Cryopreservation of human embryos by vitrification or slow freezing: which one is better?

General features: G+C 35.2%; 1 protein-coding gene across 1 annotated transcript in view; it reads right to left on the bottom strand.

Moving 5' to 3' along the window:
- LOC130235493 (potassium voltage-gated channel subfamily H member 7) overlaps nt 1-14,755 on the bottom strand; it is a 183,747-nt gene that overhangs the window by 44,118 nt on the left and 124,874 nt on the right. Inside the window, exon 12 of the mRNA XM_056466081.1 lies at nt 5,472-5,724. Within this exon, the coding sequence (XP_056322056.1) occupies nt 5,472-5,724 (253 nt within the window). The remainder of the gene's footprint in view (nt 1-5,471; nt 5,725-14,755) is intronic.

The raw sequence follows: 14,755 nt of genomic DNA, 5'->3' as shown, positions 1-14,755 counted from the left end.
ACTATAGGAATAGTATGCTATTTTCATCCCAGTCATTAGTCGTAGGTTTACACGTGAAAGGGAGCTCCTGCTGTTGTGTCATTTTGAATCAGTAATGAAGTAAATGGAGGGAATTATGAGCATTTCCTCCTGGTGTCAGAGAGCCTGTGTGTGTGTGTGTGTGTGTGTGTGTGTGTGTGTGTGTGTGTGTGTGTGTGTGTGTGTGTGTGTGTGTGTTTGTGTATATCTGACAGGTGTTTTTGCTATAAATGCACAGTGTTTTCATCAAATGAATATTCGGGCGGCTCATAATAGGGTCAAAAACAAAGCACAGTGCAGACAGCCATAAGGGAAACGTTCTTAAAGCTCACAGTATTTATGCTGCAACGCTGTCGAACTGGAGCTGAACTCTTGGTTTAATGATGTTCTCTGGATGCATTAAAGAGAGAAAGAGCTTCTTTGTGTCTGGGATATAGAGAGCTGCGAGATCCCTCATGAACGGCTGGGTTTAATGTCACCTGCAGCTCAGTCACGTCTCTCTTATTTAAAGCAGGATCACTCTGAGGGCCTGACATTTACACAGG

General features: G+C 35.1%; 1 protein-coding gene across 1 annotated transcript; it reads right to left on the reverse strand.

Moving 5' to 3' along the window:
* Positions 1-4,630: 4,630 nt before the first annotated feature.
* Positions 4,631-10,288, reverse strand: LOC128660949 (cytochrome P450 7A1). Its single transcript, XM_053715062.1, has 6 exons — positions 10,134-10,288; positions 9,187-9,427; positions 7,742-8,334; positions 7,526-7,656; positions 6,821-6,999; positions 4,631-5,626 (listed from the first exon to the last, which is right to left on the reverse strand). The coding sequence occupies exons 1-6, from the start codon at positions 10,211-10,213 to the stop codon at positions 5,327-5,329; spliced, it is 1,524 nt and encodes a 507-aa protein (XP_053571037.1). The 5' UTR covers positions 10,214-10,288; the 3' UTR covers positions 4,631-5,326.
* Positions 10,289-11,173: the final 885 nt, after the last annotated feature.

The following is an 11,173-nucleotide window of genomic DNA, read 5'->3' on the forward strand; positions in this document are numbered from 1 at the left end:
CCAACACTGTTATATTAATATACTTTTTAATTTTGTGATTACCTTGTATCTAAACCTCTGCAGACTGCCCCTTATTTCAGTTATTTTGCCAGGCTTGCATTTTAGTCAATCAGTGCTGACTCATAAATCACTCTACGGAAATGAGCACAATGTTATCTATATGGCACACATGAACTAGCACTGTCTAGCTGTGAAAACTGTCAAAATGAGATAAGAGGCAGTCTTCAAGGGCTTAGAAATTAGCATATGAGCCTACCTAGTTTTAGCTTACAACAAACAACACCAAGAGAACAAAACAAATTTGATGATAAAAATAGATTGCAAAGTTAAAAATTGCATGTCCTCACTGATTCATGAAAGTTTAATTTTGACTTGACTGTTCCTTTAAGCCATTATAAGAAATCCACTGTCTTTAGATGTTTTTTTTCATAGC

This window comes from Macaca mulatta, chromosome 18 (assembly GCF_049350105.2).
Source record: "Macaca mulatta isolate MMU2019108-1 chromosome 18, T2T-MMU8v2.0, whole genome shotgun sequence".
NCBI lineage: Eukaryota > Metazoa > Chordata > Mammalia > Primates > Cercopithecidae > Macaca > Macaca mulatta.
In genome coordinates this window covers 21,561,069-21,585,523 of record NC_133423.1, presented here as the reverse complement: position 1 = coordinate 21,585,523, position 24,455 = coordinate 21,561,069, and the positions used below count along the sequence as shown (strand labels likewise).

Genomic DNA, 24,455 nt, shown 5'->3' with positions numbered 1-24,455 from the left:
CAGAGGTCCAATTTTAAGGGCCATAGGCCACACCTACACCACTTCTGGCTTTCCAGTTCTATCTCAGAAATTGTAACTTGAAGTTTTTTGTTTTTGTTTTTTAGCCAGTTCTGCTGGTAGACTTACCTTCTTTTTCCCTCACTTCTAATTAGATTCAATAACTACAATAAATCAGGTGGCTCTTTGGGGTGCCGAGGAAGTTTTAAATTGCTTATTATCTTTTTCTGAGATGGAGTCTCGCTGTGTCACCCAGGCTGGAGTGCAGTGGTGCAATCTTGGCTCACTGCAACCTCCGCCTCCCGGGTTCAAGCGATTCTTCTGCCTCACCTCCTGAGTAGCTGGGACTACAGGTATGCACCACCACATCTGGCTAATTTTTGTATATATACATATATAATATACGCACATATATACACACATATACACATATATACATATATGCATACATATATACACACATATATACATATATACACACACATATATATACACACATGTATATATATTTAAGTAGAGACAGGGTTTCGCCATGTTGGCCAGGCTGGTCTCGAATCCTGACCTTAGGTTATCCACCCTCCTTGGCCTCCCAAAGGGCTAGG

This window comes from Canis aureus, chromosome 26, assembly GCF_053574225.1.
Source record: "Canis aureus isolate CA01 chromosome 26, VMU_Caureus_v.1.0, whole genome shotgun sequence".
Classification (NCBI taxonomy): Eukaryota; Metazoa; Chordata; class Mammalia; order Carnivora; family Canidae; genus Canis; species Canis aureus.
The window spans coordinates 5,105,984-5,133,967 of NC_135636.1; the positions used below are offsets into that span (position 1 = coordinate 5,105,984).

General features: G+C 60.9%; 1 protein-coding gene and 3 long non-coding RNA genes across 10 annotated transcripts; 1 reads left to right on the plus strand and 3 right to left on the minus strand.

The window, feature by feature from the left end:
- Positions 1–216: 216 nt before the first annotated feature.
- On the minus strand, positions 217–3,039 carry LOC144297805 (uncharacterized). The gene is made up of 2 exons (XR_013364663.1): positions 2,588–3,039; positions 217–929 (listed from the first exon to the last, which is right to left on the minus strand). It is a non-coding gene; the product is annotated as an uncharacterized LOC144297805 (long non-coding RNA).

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Purpose of reviewTo summarize the available evidence from randomized controlled trials comparing vitrification versus slow freezing for cryopreservation of human embryos.Recent findingsVitrification, as compared with slow freezing, appears to be better in terms of postthawing survival rates both for cleavage-stage embryos [odds ratio (OR): 6.35, 95% confidence interval (CI): 1.14–35.26, random effects model] and for blastocysts (OR: 4.09, 95% CI: 2.45–6.84, random effects model). Furthermore, postthawing blastocyst development of embryos cryopreserved in the cleavage stage is significantly higher with vitrification as compared with slow freezing (OR: 1.56, 95% CI: 1.07–2.27, fixed effects model). No significant difference in clinical pregnancy rates per transfer could be detected between the two cryopreservation methods (OR: 1.66, 95% CI: 0.98–2.79).SummaryCurrently, vitrification does not appear to be associated with an increased probability of pregnancy. However, a significant advantage of vitrification over slow freezing in terms of postthawing survival rates is present for embryos cryopreserved both at the cleavage and at the blastocyst stages. The above conclusions are based on limited data, and thus further properly designed randomized controlled trials are needed.

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